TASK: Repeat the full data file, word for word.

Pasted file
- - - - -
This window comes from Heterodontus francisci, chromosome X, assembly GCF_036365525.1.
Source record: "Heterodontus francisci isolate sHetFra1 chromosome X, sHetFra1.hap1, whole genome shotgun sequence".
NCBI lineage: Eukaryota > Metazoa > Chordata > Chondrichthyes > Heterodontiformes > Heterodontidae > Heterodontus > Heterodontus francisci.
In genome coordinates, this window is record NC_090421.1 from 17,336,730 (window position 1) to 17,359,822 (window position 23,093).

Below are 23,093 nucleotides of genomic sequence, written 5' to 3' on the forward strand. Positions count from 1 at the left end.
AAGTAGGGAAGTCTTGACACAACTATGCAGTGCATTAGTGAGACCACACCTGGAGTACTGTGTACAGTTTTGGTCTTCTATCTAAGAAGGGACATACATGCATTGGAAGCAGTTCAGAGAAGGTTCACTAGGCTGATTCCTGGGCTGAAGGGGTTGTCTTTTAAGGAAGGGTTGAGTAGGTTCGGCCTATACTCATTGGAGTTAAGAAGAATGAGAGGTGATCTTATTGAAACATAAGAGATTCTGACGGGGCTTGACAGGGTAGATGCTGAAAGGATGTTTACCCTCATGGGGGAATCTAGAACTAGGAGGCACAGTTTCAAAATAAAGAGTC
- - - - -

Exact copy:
This window comes from Heterodontus francisci, chromosome X, assembly GCF_036365525.1.
Source record: "Heterodontus francisci isolate sHetFra1 chromosome X, sHetFra1.hap1, whole genome shotgun sequence".
NCBI lineage: Eukaryota > Metazoa > Chordata > Chondrichthyes > Heterodontiformes > Heterodontidae > Heterodontus > Heterodontus francisci.
In genome coordinates, this window is record NC_090421.1 from 17,336,730 (window position 1) to 17,359,822 (window position 23,093).

Below are 23,093 nucleotides of genomic sequence, written 5' to 3' on the forward strand. Positions count from 1 at the left end.
AAGTAGGGAAGTCTTGACACAACTATGCAGTGCATTAGTGAGACCACACCTGGAGTACTGTGTACAGTTTTGGTCTTCTATCTAAGAAGGGACATACATGCATTGGAAGCAGTTCAGAGAAGGTTCACTAGGCTGATTCCTGGGCTGAAGGGGTTGTCTTTTAAGGAAGGGTTGAGTAGGTTCGGCCTATACTCATTGGAGTTAAGAAGAATGAGAGGTGATCTTATTGAAACATAAGAGATTCTGACGGGGCTTGACAGGGTAGATGCTGAAAGGATGTTTACCCTCATGGGGGAATCTAGAACTAGGAGGCACAGTTTCAAAATAAAGAGTC